Since 1995, the first week of April has been designated as a time to focus on critical public health issues with the goal of helping people live longer, happier, healthier lives.
The main themes for the National Public Health Week 2012 are:
- Active Living and Healthy Eating
- Alcohol, Tobacco and other Drugs
- Communicable Diseases
- Reproductive and Sexual Health
- Mental & Emotional Well-Being
It’s so good to see a national public health campaign discuss reproductive and sexual health as critical services in such a no-nonsense manner!
Why is the issue of reproductive and sexual health an important public health issue?
Consider the following:
- Nearly half of all pregnancies in the U.S. are unintended. Risks associated with unintended pregnancy include low birth weight, postpartum depression and family stress.
- There are approximately 19 million new cases of sexually transmitted infections in the U.S. each year — almost half occur in young people ages 15 to 24.
- More than 1 million people in the U.S. are estimated to be living with HIV infection, and more than 50,000 people become infected each year.
- Binge drinking and illicit drug use are associated with intimate partner violence and risky sexual behaviors, including unprotected sex and multiple sex partners.
These may be big challenges, but there are many actions — both big and small — that each of us can take to promote reproductive and sexual health in our communities.
Here are eight things you can do, courtesy of this handout from the National Public Health Association.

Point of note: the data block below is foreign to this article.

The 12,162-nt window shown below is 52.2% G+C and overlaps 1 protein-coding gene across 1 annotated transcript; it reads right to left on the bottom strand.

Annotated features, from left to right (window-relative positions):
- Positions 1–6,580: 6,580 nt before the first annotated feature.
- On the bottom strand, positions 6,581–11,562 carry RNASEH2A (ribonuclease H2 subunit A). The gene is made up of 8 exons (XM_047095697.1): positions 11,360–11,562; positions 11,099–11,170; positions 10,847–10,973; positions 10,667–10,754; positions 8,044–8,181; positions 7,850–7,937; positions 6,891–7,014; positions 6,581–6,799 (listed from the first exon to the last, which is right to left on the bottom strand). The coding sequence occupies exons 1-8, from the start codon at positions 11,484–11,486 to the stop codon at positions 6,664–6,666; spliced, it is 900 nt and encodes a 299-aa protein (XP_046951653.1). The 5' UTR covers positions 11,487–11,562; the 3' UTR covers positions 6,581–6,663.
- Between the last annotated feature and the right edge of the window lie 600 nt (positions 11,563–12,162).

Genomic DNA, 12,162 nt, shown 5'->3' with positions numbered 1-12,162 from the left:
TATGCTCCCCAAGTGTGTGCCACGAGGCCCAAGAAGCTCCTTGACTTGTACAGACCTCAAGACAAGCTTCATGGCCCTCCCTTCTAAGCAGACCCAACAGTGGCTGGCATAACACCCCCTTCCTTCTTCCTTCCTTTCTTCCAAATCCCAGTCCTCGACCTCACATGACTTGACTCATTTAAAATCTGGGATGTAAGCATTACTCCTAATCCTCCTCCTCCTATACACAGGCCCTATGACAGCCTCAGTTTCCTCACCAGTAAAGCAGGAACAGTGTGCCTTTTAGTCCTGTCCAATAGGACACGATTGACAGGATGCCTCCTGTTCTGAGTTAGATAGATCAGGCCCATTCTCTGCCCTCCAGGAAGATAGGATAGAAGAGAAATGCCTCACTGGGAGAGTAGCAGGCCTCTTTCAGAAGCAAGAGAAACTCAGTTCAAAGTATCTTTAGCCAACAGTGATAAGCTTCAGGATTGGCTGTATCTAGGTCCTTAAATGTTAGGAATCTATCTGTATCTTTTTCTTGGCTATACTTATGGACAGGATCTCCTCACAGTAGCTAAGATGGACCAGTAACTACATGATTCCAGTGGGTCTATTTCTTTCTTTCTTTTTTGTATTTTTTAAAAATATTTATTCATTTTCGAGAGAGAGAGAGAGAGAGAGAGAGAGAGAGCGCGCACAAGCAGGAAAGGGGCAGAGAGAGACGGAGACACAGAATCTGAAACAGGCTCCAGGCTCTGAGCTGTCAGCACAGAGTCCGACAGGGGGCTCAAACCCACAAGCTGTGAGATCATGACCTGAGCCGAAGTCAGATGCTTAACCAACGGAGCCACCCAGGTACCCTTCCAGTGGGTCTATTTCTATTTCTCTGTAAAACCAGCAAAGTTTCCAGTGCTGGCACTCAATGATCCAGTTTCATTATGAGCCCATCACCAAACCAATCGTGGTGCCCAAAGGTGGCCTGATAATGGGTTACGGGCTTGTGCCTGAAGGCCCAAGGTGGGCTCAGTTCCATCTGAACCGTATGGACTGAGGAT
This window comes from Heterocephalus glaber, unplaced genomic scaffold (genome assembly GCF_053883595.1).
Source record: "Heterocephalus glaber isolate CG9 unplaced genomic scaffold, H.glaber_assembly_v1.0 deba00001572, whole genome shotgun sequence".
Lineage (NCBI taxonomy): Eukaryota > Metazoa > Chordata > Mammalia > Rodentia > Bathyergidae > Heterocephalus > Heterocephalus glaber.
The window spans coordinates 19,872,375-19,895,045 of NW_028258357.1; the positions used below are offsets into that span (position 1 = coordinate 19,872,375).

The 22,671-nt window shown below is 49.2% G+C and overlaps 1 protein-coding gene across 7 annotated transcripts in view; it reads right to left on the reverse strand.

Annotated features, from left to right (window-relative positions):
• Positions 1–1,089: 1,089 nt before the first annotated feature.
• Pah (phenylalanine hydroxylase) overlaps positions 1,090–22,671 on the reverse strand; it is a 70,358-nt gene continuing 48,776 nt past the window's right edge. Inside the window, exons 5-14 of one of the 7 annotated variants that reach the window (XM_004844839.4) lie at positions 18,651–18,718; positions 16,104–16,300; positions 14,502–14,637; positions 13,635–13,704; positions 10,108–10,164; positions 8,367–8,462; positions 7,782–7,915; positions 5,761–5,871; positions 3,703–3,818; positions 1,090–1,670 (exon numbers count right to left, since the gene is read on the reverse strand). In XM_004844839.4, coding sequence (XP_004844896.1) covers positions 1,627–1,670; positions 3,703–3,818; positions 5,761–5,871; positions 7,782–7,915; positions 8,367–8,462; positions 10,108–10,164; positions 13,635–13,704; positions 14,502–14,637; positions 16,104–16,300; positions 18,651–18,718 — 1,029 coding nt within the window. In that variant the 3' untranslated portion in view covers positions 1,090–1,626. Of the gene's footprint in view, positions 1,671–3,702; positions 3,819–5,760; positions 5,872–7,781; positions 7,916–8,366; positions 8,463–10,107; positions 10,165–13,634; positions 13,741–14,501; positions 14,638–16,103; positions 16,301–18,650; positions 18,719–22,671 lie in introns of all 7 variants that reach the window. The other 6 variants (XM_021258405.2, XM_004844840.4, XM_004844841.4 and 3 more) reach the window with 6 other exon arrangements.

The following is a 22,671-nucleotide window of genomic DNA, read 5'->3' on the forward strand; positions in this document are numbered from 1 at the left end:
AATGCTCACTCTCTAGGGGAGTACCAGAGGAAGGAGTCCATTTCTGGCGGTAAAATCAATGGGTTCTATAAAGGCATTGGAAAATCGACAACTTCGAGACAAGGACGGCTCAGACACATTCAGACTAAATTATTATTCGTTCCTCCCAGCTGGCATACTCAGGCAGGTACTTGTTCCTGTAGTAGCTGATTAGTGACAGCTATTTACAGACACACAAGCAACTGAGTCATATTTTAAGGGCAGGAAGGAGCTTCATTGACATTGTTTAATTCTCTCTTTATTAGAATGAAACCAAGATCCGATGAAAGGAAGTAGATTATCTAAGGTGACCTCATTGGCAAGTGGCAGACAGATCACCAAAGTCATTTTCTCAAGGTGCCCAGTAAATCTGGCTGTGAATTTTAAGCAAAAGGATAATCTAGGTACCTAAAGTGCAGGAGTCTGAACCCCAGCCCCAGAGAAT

1. Support comprehensive reproductive and sexual health services for men and women, as well as sexual health education.
2. Discuss sexual health concerns with your health care provider.
3. Communicate with children regarding their knowledge, values, and attitudes related to sexual activity, sexuality, and healthy relationships.
4. Support the GYT: Get Yourself Tested campaign, which seeks to reduce the spread of STIs among young people through information, communication, testing, and treatment as necessary.
5. Advocate for access to quality health services and support for safe practices to improve physical and emotional well-being to reduce teen and unintended pregnancies, HIV/AIDS, viral hepatitis, and other STIs.
6. Work with local schools to ensure they are providing comprehensive reproductive and sexual health education and services. (Check out FPA’s program for schools.)
7. Promote community-based prevention programs that address intimate partner violence and sexual violence. (I would add reproductive coercion.)
8. Encourage employers to provide health coverage and employee assistance programs that include family planning and reproductive health services.
What will you do to promote reproductive and sexual health?